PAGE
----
By slicing rocks very thin and using special filters, geologists can turn a drab-looking rock sample into a slice of color. These photographs zoom in on…Read More »
tiny sections of rock just a few millimeters across. The images can tell geologists about the formation and composition of a rock, or, as Italian geoscientist Bernardo Cesare discovered, they can provide a palette for artistic beauty.
A limestone from Veneto, Italy holds a secret: A coin-shaped fossil, the remains of a marine protozoan called a Nummulite. These fossils are common in rocks around the Mediterranean.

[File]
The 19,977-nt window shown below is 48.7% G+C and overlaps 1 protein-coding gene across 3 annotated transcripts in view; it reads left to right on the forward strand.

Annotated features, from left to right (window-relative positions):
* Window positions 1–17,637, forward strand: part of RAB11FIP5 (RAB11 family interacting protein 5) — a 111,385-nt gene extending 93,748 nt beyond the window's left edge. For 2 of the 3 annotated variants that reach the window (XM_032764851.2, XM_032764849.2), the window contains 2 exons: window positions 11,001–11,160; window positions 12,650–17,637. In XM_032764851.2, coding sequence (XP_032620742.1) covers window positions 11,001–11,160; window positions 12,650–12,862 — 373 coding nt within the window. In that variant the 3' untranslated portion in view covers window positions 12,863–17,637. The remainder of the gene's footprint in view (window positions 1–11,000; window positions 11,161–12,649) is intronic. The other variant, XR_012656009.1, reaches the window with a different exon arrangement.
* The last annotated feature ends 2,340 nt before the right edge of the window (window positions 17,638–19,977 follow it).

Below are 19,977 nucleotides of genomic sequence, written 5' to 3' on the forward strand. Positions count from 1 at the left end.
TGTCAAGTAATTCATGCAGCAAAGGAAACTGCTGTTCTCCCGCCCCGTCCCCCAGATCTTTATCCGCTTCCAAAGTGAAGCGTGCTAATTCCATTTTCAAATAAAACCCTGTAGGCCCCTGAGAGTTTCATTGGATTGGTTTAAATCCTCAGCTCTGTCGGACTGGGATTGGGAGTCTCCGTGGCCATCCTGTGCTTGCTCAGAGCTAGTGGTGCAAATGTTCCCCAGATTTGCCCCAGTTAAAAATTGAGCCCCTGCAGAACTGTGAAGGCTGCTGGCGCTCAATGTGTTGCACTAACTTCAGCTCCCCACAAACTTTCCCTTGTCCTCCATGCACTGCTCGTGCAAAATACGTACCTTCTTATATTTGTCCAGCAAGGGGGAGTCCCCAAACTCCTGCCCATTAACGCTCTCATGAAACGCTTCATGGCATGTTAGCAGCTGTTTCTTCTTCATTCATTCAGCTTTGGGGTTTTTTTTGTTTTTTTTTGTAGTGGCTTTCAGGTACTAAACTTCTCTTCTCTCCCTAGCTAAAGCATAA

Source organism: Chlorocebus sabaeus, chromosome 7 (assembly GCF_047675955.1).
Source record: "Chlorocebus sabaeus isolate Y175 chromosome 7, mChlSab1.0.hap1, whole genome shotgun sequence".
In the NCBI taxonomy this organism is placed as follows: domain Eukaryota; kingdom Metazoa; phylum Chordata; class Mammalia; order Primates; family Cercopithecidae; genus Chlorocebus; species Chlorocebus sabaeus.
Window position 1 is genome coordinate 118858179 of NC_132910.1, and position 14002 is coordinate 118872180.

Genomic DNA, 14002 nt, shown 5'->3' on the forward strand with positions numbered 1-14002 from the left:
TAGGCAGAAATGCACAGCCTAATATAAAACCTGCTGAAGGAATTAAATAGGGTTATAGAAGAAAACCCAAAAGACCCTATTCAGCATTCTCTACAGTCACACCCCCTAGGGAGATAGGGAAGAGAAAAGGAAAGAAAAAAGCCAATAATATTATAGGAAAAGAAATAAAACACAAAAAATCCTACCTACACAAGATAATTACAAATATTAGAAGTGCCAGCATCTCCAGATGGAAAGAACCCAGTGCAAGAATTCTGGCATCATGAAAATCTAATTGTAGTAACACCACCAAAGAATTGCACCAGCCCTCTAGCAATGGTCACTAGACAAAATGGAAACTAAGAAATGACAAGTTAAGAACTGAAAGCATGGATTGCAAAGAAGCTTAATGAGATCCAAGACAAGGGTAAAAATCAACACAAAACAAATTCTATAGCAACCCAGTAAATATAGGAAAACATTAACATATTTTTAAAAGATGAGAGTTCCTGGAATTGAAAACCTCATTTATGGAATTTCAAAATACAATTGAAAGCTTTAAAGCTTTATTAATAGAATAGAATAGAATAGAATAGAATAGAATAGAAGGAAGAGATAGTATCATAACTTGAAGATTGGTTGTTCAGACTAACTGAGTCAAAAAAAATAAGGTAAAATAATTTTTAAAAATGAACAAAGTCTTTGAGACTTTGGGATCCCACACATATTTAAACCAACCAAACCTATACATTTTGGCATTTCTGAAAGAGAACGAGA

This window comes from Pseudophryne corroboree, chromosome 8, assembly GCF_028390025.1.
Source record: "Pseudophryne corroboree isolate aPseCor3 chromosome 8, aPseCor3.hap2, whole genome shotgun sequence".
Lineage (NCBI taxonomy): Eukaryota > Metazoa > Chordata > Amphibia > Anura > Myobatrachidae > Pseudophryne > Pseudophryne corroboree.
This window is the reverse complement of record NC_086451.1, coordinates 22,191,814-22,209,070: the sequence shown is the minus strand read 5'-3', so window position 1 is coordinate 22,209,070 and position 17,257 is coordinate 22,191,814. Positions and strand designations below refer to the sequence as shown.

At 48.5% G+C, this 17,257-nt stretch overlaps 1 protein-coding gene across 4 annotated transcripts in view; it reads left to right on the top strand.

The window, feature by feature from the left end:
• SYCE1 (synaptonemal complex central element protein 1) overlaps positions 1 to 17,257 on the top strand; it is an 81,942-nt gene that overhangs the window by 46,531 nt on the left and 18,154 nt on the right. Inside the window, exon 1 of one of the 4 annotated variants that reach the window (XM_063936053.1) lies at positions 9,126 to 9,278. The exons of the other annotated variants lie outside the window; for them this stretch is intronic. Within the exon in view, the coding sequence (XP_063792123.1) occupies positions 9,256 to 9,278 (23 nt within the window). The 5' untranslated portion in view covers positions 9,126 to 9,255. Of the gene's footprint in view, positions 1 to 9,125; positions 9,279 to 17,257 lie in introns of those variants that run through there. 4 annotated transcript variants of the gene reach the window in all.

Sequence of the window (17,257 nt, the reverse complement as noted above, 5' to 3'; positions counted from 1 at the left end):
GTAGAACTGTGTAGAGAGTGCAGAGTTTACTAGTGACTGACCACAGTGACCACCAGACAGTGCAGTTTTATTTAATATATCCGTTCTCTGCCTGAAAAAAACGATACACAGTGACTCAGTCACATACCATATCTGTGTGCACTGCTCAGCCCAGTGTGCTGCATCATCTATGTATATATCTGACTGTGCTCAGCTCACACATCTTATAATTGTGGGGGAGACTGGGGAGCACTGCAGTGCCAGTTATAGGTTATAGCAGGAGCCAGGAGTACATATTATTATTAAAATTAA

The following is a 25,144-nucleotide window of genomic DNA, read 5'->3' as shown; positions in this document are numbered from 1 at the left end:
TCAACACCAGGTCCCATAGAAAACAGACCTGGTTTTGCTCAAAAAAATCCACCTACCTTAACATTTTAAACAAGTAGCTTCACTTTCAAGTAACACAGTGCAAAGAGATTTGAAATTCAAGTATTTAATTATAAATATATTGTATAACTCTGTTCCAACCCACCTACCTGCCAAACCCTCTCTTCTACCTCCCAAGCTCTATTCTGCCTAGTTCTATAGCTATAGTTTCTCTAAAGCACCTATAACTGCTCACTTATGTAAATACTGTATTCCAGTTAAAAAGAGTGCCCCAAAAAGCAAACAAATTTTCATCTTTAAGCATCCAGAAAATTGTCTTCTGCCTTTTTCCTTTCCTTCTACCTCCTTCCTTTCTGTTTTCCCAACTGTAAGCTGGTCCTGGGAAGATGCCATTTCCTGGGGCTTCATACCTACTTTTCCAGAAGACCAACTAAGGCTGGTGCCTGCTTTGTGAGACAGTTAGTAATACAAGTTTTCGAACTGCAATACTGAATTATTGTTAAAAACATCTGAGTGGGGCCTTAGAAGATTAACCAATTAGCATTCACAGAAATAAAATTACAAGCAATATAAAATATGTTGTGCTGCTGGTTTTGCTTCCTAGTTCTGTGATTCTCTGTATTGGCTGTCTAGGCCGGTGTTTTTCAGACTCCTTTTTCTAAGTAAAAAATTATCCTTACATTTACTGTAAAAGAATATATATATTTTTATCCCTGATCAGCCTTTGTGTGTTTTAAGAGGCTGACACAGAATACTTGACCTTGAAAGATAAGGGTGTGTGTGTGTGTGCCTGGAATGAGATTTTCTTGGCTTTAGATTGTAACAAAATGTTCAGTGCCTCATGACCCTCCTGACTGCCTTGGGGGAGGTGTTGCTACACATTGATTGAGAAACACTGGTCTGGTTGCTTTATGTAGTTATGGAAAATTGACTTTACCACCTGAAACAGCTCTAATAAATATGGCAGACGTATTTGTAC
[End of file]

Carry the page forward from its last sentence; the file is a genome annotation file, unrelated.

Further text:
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Stephanie Pappas is a contributing writer for Live Science. She covers the world of human and animal behavior, as well as paleontology and other science topics. Stephanie has a Bachelor of Arts in psychology from the University of South Carolina and a graduate certificate in science communication from the University of California, Santa Cruz. She has ducked under a glacier in Switzerland and poked hot lava with a stick in Hawaii. Stephanie hails from East Tennessee, the global center for salamander diversity. Follow Stephanie on Google+.